Old Time Baseball Terms


Some came from the players, coaches, and stadium fans. Some came later from the early radio broadcasters in their invention of phrases that might help the radio fans at home to see what was going on at the game this moment without the help of instant eye-flash vision.

Searching for the etiology of each is recommended only to those with great intuitive and research talents, plus the patience to undergo frustration and the presence of conflicting opinion from others who never admit to being wrong about anything.

For us here at The Pecan Park Eagle, we will be content with the simple compilation of an ongoing list that highlights those terms that truly do help us see a play on the field in a game that we were not actually present to see with our own eyes. And that statement alone reveals both our bias that they probably did come to life originally through the spoken words of a radio broadcaster – and that no such list of its kind will ever be offered as a complete display of all terms imaginable. So many of these phrases already have been floated into common usage. Add to that idea the fact that, even in this highly digital eye covered era, that human imagination will continue to interplay with the minds of others to come up with new popular terms and phrases.

The following is a list of some favorites we’ve known since our Post-WWII childhood. We welcome additional contributions and even credit for same, if you think you know who originated any of them. Except for entry number (6) below, we simply like these favorites for the “eye presence” they gave us on radio game events we could not see on summer nights from our bedrooms at homes across America during the middle of the 20th century.

Our Eleven Favorite Visualizing Baseball Phrases

  1. Seeing Eye Single. A seeing eye dog allows a blind person to escape a crowded store of people without running into anyone or anything that might trap his exit. A seeing eye single is a batted baseball that behaves as though it were in the company of a fast and tiny seeing eye dog as it eludes the grasp of two enemy infielders (to the left, right, or up the middle) as it bounces or rolls unobstructed between their cross-reaching gloves and finds life in the outfield as a rolling base hit.
  2. Worm Burner. A worm burner is a hard hit single through the infield that seems to never bounce on its way to the outfield surface as it quickly makes its way to hit status. As the phrase implies, it is a ball that should have badly torched the oozing skin of any near earth surface worm that may have been crossing its direct exit route during its speedy exodus. What do we call “worm burners” that are trapped by an infielder’ glove? Nothing fancy. If they are well -played, we called them “hard hit ground outs”. If they are misplayed on the infield throw attempt, we call them “errors”.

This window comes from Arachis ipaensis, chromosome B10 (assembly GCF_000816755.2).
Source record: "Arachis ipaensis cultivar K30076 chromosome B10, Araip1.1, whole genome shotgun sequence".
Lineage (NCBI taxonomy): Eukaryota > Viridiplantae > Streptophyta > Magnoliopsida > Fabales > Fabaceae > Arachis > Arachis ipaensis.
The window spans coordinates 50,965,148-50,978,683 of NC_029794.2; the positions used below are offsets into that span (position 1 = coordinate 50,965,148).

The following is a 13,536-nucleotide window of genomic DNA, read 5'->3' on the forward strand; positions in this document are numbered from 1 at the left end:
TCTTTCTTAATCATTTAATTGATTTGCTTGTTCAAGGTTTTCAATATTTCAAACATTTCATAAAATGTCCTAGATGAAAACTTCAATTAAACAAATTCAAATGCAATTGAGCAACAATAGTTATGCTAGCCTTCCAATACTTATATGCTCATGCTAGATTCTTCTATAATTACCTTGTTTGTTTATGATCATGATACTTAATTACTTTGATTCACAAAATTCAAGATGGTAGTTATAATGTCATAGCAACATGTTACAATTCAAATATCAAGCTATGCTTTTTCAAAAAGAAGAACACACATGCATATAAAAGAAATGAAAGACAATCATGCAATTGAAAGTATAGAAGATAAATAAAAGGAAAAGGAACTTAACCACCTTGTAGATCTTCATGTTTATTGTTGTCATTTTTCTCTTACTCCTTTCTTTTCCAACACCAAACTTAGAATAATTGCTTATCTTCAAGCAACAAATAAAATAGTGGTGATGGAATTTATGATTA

3. Frozen Rope. A hard hit line drive that seems to either maintain its shoulder-high trajectory in a straight lightning-speed path to the outfield wall for a double – or else – the ball rises only enough to barely clear the outfield wall for a home run. Former Chicago White Sox, Houston Buffs, and Baltimore Orioles hitter Bob Boyd won his nickname as “The Rope” for being this kind of hitter.
  4. Can of Corn. A lazy fly ball to the outfield that’s as easy to catch as opening a can of corn. This one escaped my understanding as a literal-thinking little kid. “Wow! If I have to open my glove with a can opener before I catch a fly ball,” or so I first thought, “I’m not going to catch too many balls for outs!” Once I grew to understand the meaning of the phrase, all others like it also became a “can of corn” to my new powers of symbolic comprehension.
  5. Greased Lightning. Power fastball pitches that left a trail of sparkling stars and shards of electricity in their wakes. The picture in my radio mind was better than any pitch that I ever saw Bob Turley of the San Antonio Missions pitch at Buff Stadium. I kept the literal imagery by choice when listening to Buffs radio games at home. And these were much more beautiful than any of the “greased lightening” pitches I saw in person at Buff Stadium.
  6. Courtesy Runner. Never saw or heard of any “courtesy runners” in my early times, but I had learned of the term on the sandlot. We all understood it there. A “courtesy runner” was a guy who took over as the base runner when the actual player that got there on batting merit got suddenly called home by his mother.